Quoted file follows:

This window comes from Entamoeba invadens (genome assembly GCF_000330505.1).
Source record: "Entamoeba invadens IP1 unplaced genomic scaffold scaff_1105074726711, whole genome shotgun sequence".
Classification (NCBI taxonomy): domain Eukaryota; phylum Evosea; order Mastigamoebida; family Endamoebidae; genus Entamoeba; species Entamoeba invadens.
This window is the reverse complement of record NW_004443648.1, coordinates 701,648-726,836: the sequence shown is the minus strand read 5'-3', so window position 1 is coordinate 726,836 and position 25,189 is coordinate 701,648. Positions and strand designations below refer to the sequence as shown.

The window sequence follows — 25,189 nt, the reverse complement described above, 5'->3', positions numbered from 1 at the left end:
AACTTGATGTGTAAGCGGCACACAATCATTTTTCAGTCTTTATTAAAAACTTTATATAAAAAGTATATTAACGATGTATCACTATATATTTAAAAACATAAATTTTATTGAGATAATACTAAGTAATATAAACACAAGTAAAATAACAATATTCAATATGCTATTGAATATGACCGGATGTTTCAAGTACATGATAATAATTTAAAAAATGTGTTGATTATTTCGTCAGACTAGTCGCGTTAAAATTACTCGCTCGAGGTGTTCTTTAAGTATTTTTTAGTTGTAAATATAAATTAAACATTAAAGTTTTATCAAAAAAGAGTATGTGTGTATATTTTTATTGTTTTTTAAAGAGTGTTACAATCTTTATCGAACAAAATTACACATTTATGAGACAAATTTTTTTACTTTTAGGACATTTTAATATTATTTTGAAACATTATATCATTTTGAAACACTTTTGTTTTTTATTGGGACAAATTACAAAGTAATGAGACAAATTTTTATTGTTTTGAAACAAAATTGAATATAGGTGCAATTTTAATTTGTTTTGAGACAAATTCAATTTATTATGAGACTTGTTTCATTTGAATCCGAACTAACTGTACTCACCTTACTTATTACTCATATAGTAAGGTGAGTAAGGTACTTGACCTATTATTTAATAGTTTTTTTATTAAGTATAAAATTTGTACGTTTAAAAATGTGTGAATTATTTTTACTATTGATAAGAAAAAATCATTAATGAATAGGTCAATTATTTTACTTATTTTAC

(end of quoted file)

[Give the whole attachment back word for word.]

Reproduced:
This window comes from Entamoeba invadens (genome assembly GCF_000330505.1).
Source record: "Entamoeba invadens IP1 unplaced genomic scaffold scaff_1105074726711, whole genome shotgun sequence".
Classification (NCBI taxonomy): domain Eukaryota; phylum Evosea; order Mastigamoebida; family Endamoebidae; genus Entamoeba; species Entamoeba invadens.
This window is the reverse complement of record NW_004443648.1, coordinates 701,648-726,836: the sequence shown is the minus strand read 5'-3', so window position 1 is coordinate 726,836 and position 25,189 is coordinate 701,648. Positions and strand designations below refer to the sequence as shown.

The window sequence follows — 25,189 nt, the reverse complement described above, 5'->3', positions numbered from 1 at the left end:
AACTTGATGTGTAAGCGGCACACAATCATTTTTCAGTCTTTATTAAAAACTTTATATAAAAAGTATATTAACGATGTATCACTATATATTTAAAAACATAAATTTTATTGAGATAATACTAAGTAATATAAACACAAGTAAAATAACAATATTCAATATGCTATTGAATATGACCGGATGTTTCAAGTACATGATAATAATTTAAAAAATGTGTTGATTATTTCGTCAGACTAGTCGCGTTAAAATTACTCGCTCGAGGTGTTCTTTAAGTATTTTTTAGTTGTAAATATAAATTAAACATTAAAGTTTTATCAAAAAAGAGTATGTGTGTATATTTTTATTGTTTTTTAAAGAGTGTTACAATCTTTATCGAACAAAATTACACATTTATGAGACAAATTTTTTTACTTTTAGGACATTTTAATATTATTTTGAAACATTATATCATTTTGAAACACTTTTGTTTTTTATTGGGACAAATTACAAAGTAATGAGACAAATTTTTATTGTTTTGAAACAAAATTGAATATAGGTGCAATTTTAATTTGTTTTGAGACAAATTCAATTTATTATGAGACTTGTTTCATTTGAATCCGAACTAACTGTACTCACCTTACTTATTACTCATATAGTAAGGTGAGTAAGGTACTTGACCTATTATTTAATAGTTTTTTTATTAAGTATAAAATTTGTACGTTTAAAAATGTGTGAATTATTTTTACTATTGATAAGAAAAAATCATTAATGAATAGGTCAATTATTTTACTTATTTTAC